Tales of Vashon

There is nothing more fragrant than the steam from an open pit of bean-hole-beans drifting thru camp. There were three gold colored cans in the pit and each weighed 30 pounds loaded. They were used to pack frozen strawberries in before the scouts got them. It took two or three Boy Scouts with shovels to lift one of the cans of beans from the ashes in the 4 x 6 foot hole. By sliding a shovel under the can, one could drag the beans out the end of the pit and it was hot work. Bean-hole-beans took place every summer at Camp Thunderbird off Nicholson Creek. Before Camp Thunderbird there had been Lost Camp up Shingle Mill Creek. We looked for Lost Camp, but never found it. It’s probably still lost. The fire pit for the beans was dug the day before and filled with four foot logs and branches. It took hours for the boulders that lined the pit to get white hot. The lidded strawberry cans were set on the ashes and the hole covered. For hours it smoked and fumed while the beans cooked. By midmorning the smell of the ham and beans had drifted all over camp. The cooking of the beans took place at a jamboree of a local nature. Few of the Vashon scouts had money for uniforms. We stood out at the big Boy Scout Jamborees like the one at Three Tree Point, across the sound from the ferry dock on the north end of Vashon. It was where we learned to tie knots like the sheep-shank, square knot or bowline. In order to teach us that you can’t push a rope, the leader laid one out on the ground and showed us how it could be used to pull things. He then asked one of us to take the other end of the rope and push it back to where it was. The rope couldn’t be pushed. It just gathered itself in a series of loops. We were totally frustrated.

Near the campout, somebody shouted, “Stand back, the thing is losing its parts”. There was an old guy there who had built himself a gyro or helicopter out of lead pipe. I guess they called it a gyro because it gyrated. The old man wasn’t there because he was part of the jamboree. He may have come down to fly his gyro because he knew the Boy Scouts were going to be there or he just heard all the noise. We couldn’t see how the thing could ever fly. It had two little red-ram-jets, fired with a spark plug and made quite a racket as the jets twisted the home made rotor blades around in a circle. It made the lead pipe affair rock from side to side, but couldn’t get it up off the ground. It sounded like 50 elephants all breaking wind at once.

The Boy Scouts on Vashon weren’t much for rank, more like renegades who would rather make camp and cook than earn merit badges. There were more than 30 of us. When we stood for the colors, every three-fingered salute looked different.

If you have ever slept in a lean-to out in the cold, you will understand that the open front is an invitation to the wind. At Camp Thunderbird each patrol had a lean-to and each lean-to had a name.

The Eagles were out on the snout of a ridge. You couldn’t even see the bottom of the canyon; the brush was so thick. The Panthers were on the same ridge about 100 feet toward the main camp with trails intersecting. The Bear and Raccoon patrols were on the other side of the camp from the Eagles, with the council hut in between. They didn’t get much sun. The council cabin was two or three times the size of the other cabins with a covered fire pit in front of it. The shake and pole cover was 10 feet high, if memory serves me. The gate to camp was a totem pole; the Thunderbird was on top with his wings outstretched.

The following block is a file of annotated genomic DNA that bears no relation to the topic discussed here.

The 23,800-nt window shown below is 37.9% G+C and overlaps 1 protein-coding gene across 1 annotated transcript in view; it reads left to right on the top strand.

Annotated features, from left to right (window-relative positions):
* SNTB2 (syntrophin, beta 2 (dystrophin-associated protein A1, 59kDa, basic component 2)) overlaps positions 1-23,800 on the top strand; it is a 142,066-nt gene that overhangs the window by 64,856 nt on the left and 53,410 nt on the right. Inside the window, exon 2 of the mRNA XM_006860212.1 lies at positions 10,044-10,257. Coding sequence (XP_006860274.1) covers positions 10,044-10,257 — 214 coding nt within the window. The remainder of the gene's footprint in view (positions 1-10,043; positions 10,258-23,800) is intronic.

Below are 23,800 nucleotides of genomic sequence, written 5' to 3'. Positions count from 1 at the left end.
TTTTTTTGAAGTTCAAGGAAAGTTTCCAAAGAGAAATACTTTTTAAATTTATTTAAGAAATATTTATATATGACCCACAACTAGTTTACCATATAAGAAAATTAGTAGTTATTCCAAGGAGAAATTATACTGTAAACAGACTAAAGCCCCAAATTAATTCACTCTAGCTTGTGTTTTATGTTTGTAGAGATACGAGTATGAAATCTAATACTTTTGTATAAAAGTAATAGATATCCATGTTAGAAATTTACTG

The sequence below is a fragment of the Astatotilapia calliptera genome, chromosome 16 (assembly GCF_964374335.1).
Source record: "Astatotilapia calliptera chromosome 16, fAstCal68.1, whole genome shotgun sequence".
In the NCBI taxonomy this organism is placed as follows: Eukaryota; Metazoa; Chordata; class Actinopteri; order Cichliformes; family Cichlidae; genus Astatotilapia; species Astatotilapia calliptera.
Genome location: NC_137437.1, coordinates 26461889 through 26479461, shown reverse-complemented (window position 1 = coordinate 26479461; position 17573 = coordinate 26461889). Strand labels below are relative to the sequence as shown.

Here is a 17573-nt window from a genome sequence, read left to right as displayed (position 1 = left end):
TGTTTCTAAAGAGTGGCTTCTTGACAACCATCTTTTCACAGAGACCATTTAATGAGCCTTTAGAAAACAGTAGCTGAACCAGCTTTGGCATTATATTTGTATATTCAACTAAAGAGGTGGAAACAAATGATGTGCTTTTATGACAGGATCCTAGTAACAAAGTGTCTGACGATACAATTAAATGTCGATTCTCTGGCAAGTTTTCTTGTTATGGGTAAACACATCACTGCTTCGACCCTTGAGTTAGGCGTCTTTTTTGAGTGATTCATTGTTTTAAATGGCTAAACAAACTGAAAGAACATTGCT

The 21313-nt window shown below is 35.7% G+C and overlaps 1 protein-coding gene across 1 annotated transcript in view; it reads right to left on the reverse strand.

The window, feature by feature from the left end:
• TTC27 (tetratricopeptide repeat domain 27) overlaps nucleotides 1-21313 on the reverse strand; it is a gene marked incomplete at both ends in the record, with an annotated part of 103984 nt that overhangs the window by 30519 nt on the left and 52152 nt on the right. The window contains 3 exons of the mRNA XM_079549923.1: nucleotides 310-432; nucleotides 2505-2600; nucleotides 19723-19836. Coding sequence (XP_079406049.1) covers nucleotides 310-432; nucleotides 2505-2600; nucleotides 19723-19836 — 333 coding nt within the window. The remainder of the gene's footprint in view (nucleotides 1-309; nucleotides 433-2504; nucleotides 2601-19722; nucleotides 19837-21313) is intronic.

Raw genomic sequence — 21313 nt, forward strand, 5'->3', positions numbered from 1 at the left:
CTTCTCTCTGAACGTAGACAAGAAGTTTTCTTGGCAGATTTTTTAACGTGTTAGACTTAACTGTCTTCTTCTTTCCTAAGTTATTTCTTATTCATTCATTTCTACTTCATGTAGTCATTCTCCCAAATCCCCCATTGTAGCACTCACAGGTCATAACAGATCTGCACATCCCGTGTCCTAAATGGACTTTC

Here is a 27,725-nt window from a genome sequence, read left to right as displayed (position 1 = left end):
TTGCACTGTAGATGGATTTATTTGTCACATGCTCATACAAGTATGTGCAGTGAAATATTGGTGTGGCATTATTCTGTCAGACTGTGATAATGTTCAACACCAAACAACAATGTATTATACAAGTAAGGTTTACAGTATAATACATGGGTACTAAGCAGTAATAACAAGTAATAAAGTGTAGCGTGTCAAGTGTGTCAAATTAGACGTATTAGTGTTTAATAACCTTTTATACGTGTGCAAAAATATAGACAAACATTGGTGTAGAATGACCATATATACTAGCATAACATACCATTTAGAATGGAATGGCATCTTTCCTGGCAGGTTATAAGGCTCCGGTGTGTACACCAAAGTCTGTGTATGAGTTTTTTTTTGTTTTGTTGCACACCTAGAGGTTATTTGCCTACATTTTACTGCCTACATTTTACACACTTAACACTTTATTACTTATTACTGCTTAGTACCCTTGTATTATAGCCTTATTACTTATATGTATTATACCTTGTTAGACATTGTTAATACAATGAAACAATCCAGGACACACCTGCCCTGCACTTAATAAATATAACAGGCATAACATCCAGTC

There were 6 or 8 guys in each patrol and each lean-to had the same number of canvas bunks or more. Uncle Bruce was our Scout leader and he worked in a shipyard where they were taking apart ships from WW II. Troop ships didn’t have very fancy sleeping arrangements as the bunk consisted of a piece of canvas strung on pipes with rope. The canvas served our purposes well as we used a rectangle of poles to support it. Only the council hut had canvass bunks, the rest us slept on bare split cedar boards.  Most of us had a blanket roll that couldn’t keep out the cold. One scout had a black Labrador that would sleep down at the bottom of his sleeping bag and keep his feet warm. It was tough when there was snow on the ground.

The scout meetings were held at the Youth Center, which was north of town where the county library is now. We always had a big fire in the stone fireplace. A field just north of the building was mostly filled with Scotch Broom and a good place to hide when we played capture-the-flag.  We stormed the hill of our enemy, little white rags streaming out of our pockets, as we stealthily crept up to the place where the flag of the enemy was held. If one of the other half of the troop, the enemy, was to grab the white rag out of your pocket, you were considered to be dead and no longer of any use. Bruce Briton wasn’t called sergeant because they don’t have sergeants in the Scouts. To us he was Uncle Bruce; and he taught us most of what we knew about the outdoors and at the end of the evening, the scouts would all sit around the stone fireplace with a roaring fire and listen to Uncle Bruce tell stories of boys who lived in caves at the beginning of time and how they hunted mammoths on the ice. He learned the stories from books and would always come back to the next part of the story at the end of the next meeting.

When the beans were ready we had so many mouths to feed that the people coming back for seconds were waiting at the end of the line for more.